The next morning gave me a nice 72-mile sail to Port Antonio on Ibiza, where I caught up with friends from Barcelona. We sailed in company around the island a few days later to Ibiza town, an interesting place. In 1234 the city of Ibiza already existed but the Cathedral and much of the present fortress town were completed. It is well preserved and the town within the walls is functional. It would be a very nice place to live. The views are great and the entire place is tidy/picturesque. For a town that has lots of tourism, I found friendlier people than usual and reasonable prices. Only 18 miles away is Formentura Island, a tourist island with some great swimming beaches. It was a grain-growing place in Roman times, later deserted. Almost attached is Espalmadore Island, which has a very popular anchorage, white sand bottom and nice swimming. I spent 2 weeks in the area moving from Ibiza to Formentara to Espalmadore. The boat population increased a lot while I was there. In spite of nice scenery and great swimming combined with good biking on Formentara I got restless and sailed June 8 for Calpe 70 miles away on the mainland. The anchorage at Calpe is striking behind an immense rock spire. The town was all recent apartment construction, so I stayed aboard and gave it a pass. After another 55-mile day where I anchored off another tourist town.  Another day sail and I arrived Cartagena, a great town in a wonderful bay. It is an ancient city founded by the Carthaginians as a trading harbor. It had fortress walls even then. It has such a great harbor that it has been taken over by all the aggressors of the ancient world. The fortress and standing ruins now date from Roman times and since. There is a navy base here and a very friendly club nautique. It would be a fine place to winter. I had trouble deciding to leave.

 

I had good sailing, but after 70 miles encountered strong westerlies and started looking for shelter near Porto San Jose. The town marina was too shallow for me and anchorage too open so I anchored in Porto Genoves, a large undeveloped bay. Where I stayed for 5 days while the west wind blew 20 to 45 knots. Boats would come in from the west looking tired, wait a day and move on. Those that came in from the east, stayed, except for an 80+ footer that moved on. I watched his mast whipping like a fishing pole when he cleared the headland, so decided to stay and polish brass.

 

Fuel prices in Europe are pretty shocking so I was trying to run low and buy in Gibraltar at better prices, still over $4 per gallon. The strategy caught up with me off a nice harbor on the Costa del Sol called Marina del Este when the tank sludge clogged my fuel filters. I limped in, took on 100-euro worth in a clean tank and changed filters. It was a nice place with a great taverna, so I stayed 2 days. The Costa del Sol is loaded with harbors, but lacks anchorages except in settled conditions. I didn’t see many. My next stop was a garish Disneyland for Adults near Malaga called Benalmadena. It is a large marina with massive condo development and a risky surge that can be dangerous. I spent 2 days, thinking that with the surge so strong, it must be rough at sea. When I gave up and left, I found light southerlies and reached 54 miles through the Pillars of Hercules to Queensway Marina at Gibraltar. “The Pillars of Hercules” are Gibraltar and Mount Hacho 12 miles away on the African Continent where Hercules separated Europe and Africa. Passing through was pretty thrilling. The African side is Ceuta Town, a Spanish enclave in Africa.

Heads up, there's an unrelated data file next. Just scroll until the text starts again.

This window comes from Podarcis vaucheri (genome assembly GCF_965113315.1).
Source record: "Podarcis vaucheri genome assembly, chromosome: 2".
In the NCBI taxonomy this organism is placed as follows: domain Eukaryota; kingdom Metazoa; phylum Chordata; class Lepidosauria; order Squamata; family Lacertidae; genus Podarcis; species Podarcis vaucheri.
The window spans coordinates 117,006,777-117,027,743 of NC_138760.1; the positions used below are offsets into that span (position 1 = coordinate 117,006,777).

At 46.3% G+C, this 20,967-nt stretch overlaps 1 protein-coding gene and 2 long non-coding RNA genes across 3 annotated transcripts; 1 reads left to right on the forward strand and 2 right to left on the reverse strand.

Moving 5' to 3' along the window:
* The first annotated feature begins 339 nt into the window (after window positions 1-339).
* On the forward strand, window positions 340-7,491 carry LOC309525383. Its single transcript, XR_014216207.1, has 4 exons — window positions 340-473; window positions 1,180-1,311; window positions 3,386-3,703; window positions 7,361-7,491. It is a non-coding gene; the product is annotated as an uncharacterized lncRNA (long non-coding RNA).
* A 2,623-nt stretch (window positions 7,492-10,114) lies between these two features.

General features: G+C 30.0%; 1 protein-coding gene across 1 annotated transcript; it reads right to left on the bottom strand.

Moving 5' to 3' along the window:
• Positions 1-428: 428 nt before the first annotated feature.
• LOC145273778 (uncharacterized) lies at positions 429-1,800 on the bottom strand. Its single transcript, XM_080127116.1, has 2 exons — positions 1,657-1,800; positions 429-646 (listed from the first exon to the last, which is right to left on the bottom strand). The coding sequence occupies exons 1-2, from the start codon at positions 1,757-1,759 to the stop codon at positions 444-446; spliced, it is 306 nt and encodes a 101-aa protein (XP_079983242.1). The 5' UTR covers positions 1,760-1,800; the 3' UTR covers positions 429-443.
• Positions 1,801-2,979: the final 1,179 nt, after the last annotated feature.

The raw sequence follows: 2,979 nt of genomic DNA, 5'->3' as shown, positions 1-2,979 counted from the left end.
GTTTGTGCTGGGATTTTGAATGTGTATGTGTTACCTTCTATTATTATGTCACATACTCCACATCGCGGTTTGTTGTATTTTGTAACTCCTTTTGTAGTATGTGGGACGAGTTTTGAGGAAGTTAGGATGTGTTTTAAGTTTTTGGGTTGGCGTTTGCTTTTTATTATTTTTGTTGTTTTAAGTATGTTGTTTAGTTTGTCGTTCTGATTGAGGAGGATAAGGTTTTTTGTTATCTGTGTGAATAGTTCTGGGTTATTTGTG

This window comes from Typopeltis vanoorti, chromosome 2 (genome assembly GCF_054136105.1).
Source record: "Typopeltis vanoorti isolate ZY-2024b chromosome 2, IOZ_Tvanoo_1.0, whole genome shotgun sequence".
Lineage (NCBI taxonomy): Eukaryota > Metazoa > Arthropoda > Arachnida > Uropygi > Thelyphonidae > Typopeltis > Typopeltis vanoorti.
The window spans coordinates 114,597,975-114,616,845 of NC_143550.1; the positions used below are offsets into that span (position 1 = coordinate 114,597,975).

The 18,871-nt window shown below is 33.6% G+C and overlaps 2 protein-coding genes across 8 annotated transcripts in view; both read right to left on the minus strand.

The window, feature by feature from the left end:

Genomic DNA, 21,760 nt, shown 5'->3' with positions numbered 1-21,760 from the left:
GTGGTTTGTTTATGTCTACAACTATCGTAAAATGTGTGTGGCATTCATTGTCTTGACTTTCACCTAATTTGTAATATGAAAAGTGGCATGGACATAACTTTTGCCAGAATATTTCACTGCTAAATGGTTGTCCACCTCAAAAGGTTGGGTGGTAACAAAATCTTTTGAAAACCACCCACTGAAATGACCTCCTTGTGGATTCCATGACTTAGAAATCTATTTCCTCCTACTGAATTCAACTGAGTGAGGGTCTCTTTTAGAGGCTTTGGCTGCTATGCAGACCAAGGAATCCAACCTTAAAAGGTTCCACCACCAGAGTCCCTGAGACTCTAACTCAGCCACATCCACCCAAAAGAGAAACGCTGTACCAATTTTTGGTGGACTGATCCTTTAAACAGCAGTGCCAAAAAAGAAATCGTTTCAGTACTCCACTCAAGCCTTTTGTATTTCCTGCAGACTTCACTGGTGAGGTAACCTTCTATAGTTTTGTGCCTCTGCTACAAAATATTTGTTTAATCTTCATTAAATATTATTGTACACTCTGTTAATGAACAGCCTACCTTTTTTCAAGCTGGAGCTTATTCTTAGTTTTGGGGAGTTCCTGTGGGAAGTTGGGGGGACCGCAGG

Queensway Marina is very nice and reasonably priced. Gibraltar is undergoing condominium explosion. There is construction everywhere. It is still a very interesting place, loaded with history, tunnels, and great water catchment systems. It has withstood at least two great sieges, never folded since it has been British. Those tea and crumpet diets must make people tough. I stayed 10 days as a tourist, visiting with Red Sea pal Dave Ross, and doing projects. July 1st I had a fast, wet sail to Ceuta on Africa. I found this it be my nicest Spanish town. Ceuta has always been a treasured trading town. It has a defense history and many fortifications are still standing. It is a peninsula with the straits on one side and nice beaches on the other. The museums, shopping and marina are all very nice. Many of the workers are Moroccans, who cross the border daily, so it has an African flavor, but it is clean and there is no bakeesh apparent.

 

I double reefed leaving Ceuta expecting the easterly winds to accelerate passing Tarifa peninsula on the European side of the straits. Building from 20 knots the wind built to 52 knots as I passed Tarifa and saw a large catamaran anchored in the lee and surrounded by foam from the strong gusts. I was really flying. The wind dropped to 30 and 40, but I was a very tired guy and ducked into Porto Barbate Marina, snagging a side tie slip in 25 knots. The next day, July 6, a left in 18- 25 knots for a 45-mile hop to Cadiz. First we crossed Trafalgar Banks where Admiral Nelson finished off the power of Napoleon’s navy. He held them in the harbor at Cadiz by blockade. When they were finally ordered to sea, they only traveled 25 miles before he took them in the classic naval battle at Trafalgar Banks. His signal, “England expects every man will do his duty”, is a chiller. He did his, was killed on board Victory by a sniper, and returned to England packed in a cask of brandy to preserve his body.

 

I have been in Cadiz Bay now 12 days, presently in Marina America, sometimes at the Club in Santa Maria. Cadiz may be Europe’s oldest city, founded by the Phoenicians in 1150 BC.  The city is at the end of a 5 km long tongue of land making for a great harbor and giving it strategic importance. It has therefore been sacked frequently, more recently by Sir Francis Drake in 1587 followed by Nelson’s bombardment in 1797. It was the port for trade with Spanish America during the conquistador period due to silting of the river to Seville. It became very rich. Much of the old city is standing.  It is a short walk from Marina America or a short ferry ride from Santa Maria 5 miles across the bay. I loved the city. It has great climate and strong winds in the summer for cooling.

 

The Club Nautique Santa Maria was a great stay offering friendly moorage up the river and a large swimming pool. The small city is the capitol of Spain. The sherry bodegas are full of lovely gardens and worth touring. The city has long been prosperous and has a nice center boasting a number of manor houses from the 16 and 1700s. Christopher Columbus’ flag ship, the Santa Maria and named for the city, was built here where the yacht club is now.  The skipper that sailed it from the shipyard was Chris Columbus. How about that!

 

We are now up to date. A crew guy arrives from England. We plan to sail for the Canary Islands in the morning if the weather is as expected and should have a fast 4 day down wind sail.

 

Love, Denny